By Bob Allen
As early defenders of religious liberty for all, Baptists today should celebrate religious pluralism even as Protestant privilege wanes in American culture, Baptist historian Bill Leonard said June 22 at a luncheon in Fort Worth, Texas, during the Cooperative Baptist Fellowship General Assembly.
Leonard, a professor of church history and Baptist studies at Wake Forest Divinity School, reminded members of the Religious Liberty Council, a member body of the Baptist Joint Committee for Religious Liberty, that Roger Williams, founder of the first Baptist church on American soil, established Providence, R.I., as a “shelter for persons distressed for conscience.”
Leonard said it was easy for Baptists to affirm pluralism and freedom of conscience while they were a distinct and sometimes-persecuted minority, but as religious liberty became more the norm, they discovered that, the First Amendment notwithstanding, Americans “grant religious liberty grudgingly” to minority groups.
Now, Leonard said, the pluralism that Baptists anticipated and defended much earlier than many American Protestant groups has prevailed, with cities and towns populated by multiple Christian and non-Christian religious groups and the accompanying “death rattle of Protestant privilege in American culture,” especially in the South and Southwest.
“This loss of religious hegemony forces us to ask: What will become of our commitment to religious liberty now?” Leonard said.
Leonard urged contemporary Baptists to “learn to replace culture-privilege with culture-witness.”
“We do not claim religious rights at the expense of other’s conscience but demand voice, the right to declare our views publicly and privately in ways that take dialogue and differences seriously,” he said. “Disagree vehemently on the basis of conscience; but burn no one, implicitly or explicitly.”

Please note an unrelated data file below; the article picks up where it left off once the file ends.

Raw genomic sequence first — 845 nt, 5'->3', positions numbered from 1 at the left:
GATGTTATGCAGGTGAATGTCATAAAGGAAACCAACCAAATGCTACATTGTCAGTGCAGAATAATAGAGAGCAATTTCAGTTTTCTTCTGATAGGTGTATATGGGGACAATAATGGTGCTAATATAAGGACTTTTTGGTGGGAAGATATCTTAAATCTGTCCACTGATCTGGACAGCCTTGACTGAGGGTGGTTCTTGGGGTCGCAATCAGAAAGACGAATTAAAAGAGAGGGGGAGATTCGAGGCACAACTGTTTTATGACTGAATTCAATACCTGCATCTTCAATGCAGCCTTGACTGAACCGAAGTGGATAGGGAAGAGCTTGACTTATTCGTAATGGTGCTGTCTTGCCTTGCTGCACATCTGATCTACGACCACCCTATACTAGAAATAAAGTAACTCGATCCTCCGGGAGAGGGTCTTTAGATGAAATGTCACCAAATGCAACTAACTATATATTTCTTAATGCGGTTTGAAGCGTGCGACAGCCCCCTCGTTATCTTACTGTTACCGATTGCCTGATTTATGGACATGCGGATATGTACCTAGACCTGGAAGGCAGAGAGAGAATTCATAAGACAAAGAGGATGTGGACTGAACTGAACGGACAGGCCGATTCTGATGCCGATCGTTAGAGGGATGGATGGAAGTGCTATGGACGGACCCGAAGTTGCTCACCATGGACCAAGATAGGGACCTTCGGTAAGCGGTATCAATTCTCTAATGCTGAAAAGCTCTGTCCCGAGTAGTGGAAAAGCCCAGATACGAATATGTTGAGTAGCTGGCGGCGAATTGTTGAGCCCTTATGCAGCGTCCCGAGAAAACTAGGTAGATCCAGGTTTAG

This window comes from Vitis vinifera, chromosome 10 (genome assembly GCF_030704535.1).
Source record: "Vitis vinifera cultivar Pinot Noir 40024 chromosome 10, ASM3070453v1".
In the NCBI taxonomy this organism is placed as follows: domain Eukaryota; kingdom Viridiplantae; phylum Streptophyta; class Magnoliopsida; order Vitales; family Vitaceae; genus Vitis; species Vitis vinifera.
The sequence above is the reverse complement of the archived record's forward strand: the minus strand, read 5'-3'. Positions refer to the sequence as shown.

Leonard called on Baptists to defend and live into their heritage of religious freedom with humility, tempering advocacy for church/state separation with the confession that Baptists benefit from ministerial tax exemptions that represent “the last gasp of fourth century Constantinianism in a democratic culture.”
In a society where individualism is rampant, Leonard said churches “need to take communal responsibility for distinguishing Christian conscience from destructive fanaticism or political meanness.” At the same time, he said, faith communities must listen for “the prophetic voice of the lone individual, even when it is painful and divisive.”
Leonard urged churches to struggle “to distinguish between freedom of conscience in church/state matters and freedom of dialogue and debate inside the Baptist house.”
During recent political skirmishes in his own town including debate over North Carolina’s constitutional amendment banning gay marriage, Leonard said he was struck at how “Christians in general and Baptists in particular seldom found ways to talk about their differences outside sound bites in the public media.”
“Right now I’ve put a personal moratorium on using the term Body of Christ too readily, so deep are the divisions and the silence between supposed brothers and sisters in Christ,” Leonard said. “At the same time, when our consciences are ‘pricked’ across the political spectrum, we need not be silent, hoping to talk to, not just at, those with whom we differ.”
“Finally, amid all the distress, in good conscience let’s consider this,” Leonard concluded. “In the year of our Lord 2012 a Republican, former Mormon missionary, and a Democrat, nurtured in an African-American liberationist congregation, are running against each other for president of the United States.”
Leonard said that situation appears to bear out Roger Williams’ radical 1644 assertion that “true civility and Christianity may both flourish in a state or kingdom, notwithstanding the permission of divers and contrary consciences, either Jew or Gentile.”
“He won, didn’t he?” Leonard asked. “At least for now.”